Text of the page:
In the last month the SEC has said that it will consider changes to certain capital markets regulations, including:
- Raising the 500 shareholder threshold that triggers a public disclosure of financial results (and usually results in a public stock offering);
- Adjusting the ban on general solicitations that prohibit or restrict publicizing share offerings; and
- Allowing some form of crowdsourcing to raise smaller amounts of capital from a larger group of investors. (via Mashable and VentureBeat)
Changing these and other rules are long, long overdue. Our capital markets operate under some regulations that are decades old – pre-Internet, pre-mobile phone, pre-lots and lots of other advances.
Here are seven reasons why the markets and regulations need a dose of innovation.
- The current regulations let the rich get richer. Not to get all Robin Hood-y, but most start-ups only raise money from “accredited investors” (at least $1 million net worth) because of the cost and administrative burden imposed if you raise money from individuals who are not accredited. As a result, you need to be rich in order to buy those start-up shares that might make you richer. I know a lot of smart people that aren’t worth $1 million.
- The current regulations haven’t exactly protected us. Enron, Worldcom, and Madoff all happened while these types regulations were in place. They are supposed to protect us from fraud… but I’d just assume protect myself if you don’t mind.
- The world is interconnected and communication is much more open. I can do more due diligence on a start-up I want to invest in, or at least on the founders of that start-up, than I could even 10 years ago.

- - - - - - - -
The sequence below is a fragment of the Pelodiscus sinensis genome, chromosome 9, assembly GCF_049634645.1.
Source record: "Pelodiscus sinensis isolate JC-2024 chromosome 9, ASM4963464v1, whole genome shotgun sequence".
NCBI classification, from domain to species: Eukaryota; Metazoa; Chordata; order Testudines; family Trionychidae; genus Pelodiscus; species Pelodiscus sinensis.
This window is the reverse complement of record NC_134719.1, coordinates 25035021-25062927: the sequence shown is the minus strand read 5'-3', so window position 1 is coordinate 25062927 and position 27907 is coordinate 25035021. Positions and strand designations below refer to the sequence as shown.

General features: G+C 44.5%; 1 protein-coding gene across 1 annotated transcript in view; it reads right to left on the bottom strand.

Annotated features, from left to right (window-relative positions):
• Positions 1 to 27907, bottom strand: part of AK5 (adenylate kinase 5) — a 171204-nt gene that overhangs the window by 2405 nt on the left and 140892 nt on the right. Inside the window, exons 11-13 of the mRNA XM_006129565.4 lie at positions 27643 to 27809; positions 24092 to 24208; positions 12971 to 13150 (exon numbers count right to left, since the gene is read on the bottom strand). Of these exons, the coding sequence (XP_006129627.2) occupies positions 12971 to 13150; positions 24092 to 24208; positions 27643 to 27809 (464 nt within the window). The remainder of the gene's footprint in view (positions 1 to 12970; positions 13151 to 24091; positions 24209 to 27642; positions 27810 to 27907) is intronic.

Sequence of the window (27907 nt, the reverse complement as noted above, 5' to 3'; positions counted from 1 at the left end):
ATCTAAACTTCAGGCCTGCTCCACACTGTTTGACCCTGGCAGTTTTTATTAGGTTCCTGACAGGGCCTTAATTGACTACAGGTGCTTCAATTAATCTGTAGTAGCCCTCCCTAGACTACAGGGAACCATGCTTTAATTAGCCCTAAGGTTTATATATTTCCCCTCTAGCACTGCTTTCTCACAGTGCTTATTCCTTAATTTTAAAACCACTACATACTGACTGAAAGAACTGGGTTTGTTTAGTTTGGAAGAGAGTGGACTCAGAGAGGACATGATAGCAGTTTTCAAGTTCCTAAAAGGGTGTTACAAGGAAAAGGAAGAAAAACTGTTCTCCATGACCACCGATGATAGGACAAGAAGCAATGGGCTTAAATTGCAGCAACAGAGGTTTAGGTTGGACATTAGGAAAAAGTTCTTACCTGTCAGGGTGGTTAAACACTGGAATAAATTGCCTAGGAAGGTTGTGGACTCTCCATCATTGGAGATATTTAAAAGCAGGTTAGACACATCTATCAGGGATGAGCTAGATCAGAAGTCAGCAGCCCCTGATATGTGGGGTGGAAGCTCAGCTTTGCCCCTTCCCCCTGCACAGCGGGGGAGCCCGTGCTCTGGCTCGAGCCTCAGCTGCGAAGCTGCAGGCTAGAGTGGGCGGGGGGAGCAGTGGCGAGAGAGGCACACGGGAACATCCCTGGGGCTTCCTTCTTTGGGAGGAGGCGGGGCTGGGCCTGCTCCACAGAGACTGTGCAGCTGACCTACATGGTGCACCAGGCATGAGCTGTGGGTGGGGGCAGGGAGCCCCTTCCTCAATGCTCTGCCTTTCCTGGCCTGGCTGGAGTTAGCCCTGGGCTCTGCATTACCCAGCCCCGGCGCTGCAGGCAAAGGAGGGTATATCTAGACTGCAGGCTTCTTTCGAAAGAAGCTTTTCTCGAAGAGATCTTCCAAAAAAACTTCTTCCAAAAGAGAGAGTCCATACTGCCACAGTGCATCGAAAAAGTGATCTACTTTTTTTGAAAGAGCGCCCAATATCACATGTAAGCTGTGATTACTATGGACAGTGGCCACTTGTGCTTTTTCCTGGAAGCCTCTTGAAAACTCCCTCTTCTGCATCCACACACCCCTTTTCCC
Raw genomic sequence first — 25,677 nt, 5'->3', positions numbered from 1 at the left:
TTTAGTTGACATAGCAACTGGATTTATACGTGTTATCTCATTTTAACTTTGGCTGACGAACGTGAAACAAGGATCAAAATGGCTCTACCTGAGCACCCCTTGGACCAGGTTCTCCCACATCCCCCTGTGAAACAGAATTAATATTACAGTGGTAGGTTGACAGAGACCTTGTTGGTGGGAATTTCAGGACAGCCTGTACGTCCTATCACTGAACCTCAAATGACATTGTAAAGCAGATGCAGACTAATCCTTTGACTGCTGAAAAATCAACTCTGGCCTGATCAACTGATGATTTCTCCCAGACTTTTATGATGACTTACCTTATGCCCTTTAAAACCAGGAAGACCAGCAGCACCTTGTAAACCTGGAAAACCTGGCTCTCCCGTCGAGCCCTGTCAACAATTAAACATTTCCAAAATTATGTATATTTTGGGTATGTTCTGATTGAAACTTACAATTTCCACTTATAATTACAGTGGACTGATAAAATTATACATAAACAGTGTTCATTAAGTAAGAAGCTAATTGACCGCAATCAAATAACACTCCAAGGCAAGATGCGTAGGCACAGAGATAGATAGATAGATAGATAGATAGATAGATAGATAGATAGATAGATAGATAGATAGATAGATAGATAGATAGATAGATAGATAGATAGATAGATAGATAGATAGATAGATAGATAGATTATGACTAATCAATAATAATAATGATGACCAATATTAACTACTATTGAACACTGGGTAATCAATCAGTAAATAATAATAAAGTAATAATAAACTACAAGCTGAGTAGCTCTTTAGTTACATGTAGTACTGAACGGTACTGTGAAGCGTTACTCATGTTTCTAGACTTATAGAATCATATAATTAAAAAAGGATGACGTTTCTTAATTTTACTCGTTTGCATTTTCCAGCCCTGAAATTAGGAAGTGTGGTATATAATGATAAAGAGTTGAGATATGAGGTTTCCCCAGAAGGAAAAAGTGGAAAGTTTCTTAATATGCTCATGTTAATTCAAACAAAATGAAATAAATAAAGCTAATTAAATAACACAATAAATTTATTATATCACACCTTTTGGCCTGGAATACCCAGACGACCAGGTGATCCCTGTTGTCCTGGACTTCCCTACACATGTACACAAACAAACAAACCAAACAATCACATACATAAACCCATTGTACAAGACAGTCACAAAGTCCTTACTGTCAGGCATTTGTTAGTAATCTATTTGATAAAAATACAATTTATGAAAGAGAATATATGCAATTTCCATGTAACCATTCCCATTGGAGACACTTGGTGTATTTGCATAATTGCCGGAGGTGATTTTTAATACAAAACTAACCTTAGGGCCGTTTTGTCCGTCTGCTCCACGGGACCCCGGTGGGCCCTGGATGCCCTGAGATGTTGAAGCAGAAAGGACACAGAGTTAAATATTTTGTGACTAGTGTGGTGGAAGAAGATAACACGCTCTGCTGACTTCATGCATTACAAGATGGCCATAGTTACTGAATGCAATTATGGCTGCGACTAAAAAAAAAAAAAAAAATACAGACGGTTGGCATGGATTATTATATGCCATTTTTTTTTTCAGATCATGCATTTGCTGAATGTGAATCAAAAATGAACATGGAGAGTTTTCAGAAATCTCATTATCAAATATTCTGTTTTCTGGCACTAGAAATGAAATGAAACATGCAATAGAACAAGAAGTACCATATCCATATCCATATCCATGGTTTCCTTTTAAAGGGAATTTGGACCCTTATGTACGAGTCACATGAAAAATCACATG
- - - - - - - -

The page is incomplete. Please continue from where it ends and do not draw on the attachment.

- Making it easier to access capital will lead to more innovation. Everyone talks about wanting to encourage innovation in this country. It’s been a theme of President Obama’s State of the Union, and presidents before him. It’s time to stop talking and make some changes that most people agree are overdue, including perhaps the most respected venture capitalist today.
- $1 today is worth a lot more than it was a decade ago. That sounds wrong if you understand inflation, until you consider that start-up costs for many businesses have decreased dramatically over that time. While software and Internet are obvious examples where some have estimated a 10x decline in cost-to-launch, other innovations like social networking channels have decreased marketing costs across all industries.
- Crowdsourcing works. In the last 2 years, the crowd-funding platform Kickstarter has helped over 7,000 projects raise a total of $40 million.
- Secondary markets are already disrupting the norm. Aptly-named SecondMarket is a registered broker-dealer that facilitates private share sales between the shareholders of high-flying private technology companies (often employees or former employees), and eager investors. This booming secondary market is allowing companies to delay their IPOs even longer by providing current employees with a mechanism to cash out some of their shares (and therefore reduce the pressure to go public). But – like #1 above – the buyers of these coveted shares in companies like Facebook and Twitter must be (drumroll) accredited investors.
The time has come to modernize our capital regulations. Making it easier to access capital will help give more innovative ideas a chance to launch.
Rocco Tarasi was an accountant, investment banker, and CFO before becoming a technology entrepreneur. He is @RoccoTarasi on Twitter.